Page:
The Truth About How To Use Twitter in a Product Launch

by Rick Braddy on December 27, 2009

in Product Launch,Social Networking

The truth is, today Twitter only enables us to reach a tiny fraction of a typical market (unless it’s the Twitter market itself).  The reality is that Twitter is just one of many “canvassing tools” that should be used for launching a product, website, or company, as shown in the diagram below.

Here’s an excerpt from the New Rules of Launch, How to Launch a Product, Company or anything else via the Internet covering use of Twitter (and other social media like Facebook and the launch blog):

Twitter is a social networking tool that’s great at getting the word out about your launch and for attracting prospects to join and promote your launch.  However, Twitter is just one element of a proper launch strategy, as shown in the launch canvassing big picture here:

Twitter is one of the available social media venues for canvassing the market and targeting specific buyers.  It’s also a key part of staying in touch with your launch community throughout the pre-launch and launch stages.

At the time of this writing, I like to use Twellow.com to locate prospects in the target market. Twellow searches Twitter profile “bios”, which people use to describe themselves.  TweepSearch.com is another bio search tool (it’s in Beta currently and seems to be up and down right now).

The bio search is a great way to find people who describe themselves as in your target market; e.g., if you’re selling to CIO’s of IT shops, then search for “CIO”, or ”hiker” and “camper” if those activities are your target, or “VP Marketing” and “CMO” if you’re targeting upper management in marketing departments.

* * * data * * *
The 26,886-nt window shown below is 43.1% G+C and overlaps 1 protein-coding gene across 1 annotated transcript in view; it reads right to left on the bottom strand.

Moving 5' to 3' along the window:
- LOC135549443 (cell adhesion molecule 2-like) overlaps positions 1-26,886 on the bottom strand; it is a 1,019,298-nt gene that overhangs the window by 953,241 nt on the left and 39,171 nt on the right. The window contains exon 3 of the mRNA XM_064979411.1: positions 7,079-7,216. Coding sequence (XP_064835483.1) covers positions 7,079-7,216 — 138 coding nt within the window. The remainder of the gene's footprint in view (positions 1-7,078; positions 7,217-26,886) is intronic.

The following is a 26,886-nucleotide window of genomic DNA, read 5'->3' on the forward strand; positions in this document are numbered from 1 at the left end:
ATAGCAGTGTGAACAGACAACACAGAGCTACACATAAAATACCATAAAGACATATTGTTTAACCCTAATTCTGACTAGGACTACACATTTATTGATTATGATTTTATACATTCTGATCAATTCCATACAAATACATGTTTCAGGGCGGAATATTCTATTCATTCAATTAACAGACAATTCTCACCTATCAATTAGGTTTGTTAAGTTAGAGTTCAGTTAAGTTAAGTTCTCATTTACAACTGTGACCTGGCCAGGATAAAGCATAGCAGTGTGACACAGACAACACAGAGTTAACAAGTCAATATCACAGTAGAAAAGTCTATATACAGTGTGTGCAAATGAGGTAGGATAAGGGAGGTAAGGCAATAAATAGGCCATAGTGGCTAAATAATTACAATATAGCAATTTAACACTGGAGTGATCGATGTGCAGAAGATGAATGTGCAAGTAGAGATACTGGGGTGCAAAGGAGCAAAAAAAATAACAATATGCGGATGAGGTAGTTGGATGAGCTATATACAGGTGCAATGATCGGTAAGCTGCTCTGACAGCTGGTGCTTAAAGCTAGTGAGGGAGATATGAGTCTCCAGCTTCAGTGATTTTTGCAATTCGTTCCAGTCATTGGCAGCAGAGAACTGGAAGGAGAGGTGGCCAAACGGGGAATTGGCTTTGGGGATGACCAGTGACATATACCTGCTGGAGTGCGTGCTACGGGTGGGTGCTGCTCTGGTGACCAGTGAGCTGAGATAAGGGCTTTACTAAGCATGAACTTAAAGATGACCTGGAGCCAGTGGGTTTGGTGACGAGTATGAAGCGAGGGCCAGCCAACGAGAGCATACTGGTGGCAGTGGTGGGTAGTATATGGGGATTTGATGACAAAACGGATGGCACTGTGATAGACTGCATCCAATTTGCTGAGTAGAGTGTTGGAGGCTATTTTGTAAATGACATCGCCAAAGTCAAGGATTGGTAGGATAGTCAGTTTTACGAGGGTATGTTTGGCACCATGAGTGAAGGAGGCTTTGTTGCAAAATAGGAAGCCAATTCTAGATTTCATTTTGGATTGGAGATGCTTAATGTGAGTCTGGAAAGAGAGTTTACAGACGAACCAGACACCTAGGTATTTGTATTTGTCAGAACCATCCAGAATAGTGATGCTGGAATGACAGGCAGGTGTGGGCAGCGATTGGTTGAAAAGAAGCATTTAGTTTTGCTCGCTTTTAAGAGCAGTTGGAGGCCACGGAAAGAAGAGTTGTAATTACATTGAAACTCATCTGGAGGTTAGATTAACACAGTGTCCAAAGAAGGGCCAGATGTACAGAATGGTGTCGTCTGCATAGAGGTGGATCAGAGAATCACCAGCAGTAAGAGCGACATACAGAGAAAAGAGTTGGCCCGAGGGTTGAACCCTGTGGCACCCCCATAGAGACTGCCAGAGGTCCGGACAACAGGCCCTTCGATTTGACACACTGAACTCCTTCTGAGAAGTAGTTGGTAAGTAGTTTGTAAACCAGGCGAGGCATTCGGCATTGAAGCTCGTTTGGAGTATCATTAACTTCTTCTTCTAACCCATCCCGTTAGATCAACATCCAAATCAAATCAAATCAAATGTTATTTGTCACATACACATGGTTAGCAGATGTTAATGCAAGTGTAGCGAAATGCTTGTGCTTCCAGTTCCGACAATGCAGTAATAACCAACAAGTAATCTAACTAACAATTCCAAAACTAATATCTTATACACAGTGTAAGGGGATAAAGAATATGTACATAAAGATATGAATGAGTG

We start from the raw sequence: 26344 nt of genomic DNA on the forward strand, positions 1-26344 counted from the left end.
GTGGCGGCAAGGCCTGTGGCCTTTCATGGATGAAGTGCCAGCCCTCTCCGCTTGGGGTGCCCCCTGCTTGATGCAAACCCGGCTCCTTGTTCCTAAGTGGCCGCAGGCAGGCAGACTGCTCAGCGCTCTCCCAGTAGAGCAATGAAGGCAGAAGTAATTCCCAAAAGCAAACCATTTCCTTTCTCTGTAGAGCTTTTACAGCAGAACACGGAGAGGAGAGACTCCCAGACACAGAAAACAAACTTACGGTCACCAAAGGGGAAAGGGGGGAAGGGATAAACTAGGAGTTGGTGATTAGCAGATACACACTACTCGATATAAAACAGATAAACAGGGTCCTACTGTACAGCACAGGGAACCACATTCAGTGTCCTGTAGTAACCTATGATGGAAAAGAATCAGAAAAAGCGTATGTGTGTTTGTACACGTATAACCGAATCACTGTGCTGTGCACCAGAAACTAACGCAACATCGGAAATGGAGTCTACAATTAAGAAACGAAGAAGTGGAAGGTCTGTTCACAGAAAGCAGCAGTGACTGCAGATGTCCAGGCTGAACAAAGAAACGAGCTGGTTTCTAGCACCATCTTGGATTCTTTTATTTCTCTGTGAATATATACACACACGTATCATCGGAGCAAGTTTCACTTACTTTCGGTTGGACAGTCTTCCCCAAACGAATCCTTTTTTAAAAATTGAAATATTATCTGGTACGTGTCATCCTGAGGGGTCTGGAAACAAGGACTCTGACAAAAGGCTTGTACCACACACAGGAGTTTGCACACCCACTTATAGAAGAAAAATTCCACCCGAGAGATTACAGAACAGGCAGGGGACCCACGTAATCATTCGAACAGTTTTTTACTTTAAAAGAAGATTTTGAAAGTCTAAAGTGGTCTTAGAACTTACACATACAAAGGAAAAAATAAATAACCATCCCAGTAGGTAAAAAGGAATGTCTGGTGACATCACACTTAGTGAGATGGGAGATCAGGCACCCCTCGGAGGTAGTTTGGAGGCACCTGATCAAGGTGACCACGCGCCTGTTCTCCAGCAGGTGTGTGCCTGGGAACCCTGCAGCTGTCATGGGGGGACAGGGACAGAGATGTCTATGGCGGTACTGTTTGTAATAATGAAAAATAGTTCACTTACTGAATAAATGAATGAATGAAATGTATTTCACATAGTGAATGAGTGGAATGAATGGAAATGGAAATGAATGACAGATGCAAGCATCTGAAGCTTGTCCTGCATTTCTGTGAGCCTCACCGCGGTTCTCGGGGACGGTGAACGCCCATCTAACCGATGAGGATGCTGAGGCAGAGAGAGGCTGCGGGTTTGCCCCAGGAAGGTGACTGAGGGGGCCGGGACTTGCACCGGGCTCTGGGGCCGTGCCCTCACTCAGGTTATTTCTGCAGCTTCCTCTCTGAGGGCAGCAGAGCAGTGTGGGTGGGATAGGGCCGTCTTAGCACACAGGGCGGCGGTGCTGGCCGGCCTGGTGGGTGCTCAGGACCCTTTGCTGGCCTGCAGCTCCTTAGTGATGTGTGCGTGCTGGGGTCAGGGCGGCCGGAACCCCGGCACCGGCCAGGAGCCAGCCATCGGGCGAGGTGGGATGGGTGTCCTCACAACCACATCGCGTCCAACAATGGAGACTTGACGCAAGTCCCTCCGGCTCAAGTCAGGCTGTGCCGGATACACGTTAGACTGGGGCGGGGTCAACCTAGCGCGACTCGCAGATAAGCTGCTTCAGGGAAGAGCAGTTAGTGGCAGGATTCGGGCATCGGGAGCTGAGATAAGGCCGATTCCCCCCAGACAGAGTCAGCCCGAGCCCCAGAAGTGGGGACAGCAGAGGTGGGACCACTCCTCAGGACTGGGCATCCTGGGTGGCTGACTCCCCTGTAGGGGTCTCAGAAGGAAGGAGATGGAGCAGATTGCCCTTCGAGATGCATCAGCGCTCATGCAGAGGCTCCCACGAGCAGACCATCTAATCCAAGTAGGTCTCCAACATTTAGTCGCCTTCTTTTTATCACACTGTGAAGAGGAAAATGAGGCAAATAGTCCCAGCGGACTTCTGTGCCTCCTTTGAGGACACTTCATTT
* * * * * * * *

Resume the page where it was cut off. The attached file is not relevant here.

You then “Follow” each of the people in your target market using Twitter.  Be sure to make several useful, interesting Twitter posts before inviting people to follow you on Twitter.  Most people will “Follow” you back (if they’re active, valid Twitter prospects).  Then LISTEN to what your market and potential buyers have to say… and then engage in the conversation with them and LEARN…

Then you can invite people to your launch in the usual ways – by giving them useful, free content and offering them the opportunity to register for the launch on the launch landing page.

Remember that Twitter users are not always online following you, so you will need to repeat yourself once or twice a day (at most) to ensure maximum coverage.  Importantly, on Twitter, you need to attract lots of “ReTweets” to increase your exposure.  If enough people retweet your tweets, you can reach tens of thousands of people very quickly.

There are plenty of articles available on ways to get people to retweet. use Google to search “get more retweets” to learn more:  http://www.google.com/search?hl=en&source=hp&q=getting+more+retweets&aq=f&oq=&aqi=

Also, Twitter is a great way to locate and develop a relationship with key influencers in your market, again using TweepSearch.  I also use Google to locate influential bloggers, then locate them on Twitter from there.  You will need to build rapport with these influencers and develop a basic relationship with these folks, before asking them to assist you.

If your launch and product are newsworthy and relevant, bloggers will likely want to break the news to their audience.  Be prepared to give them free access to your product so they can do an independent review.  These people are busy, so you should begin this process far enough in advance of your launch to provide yourself enough time.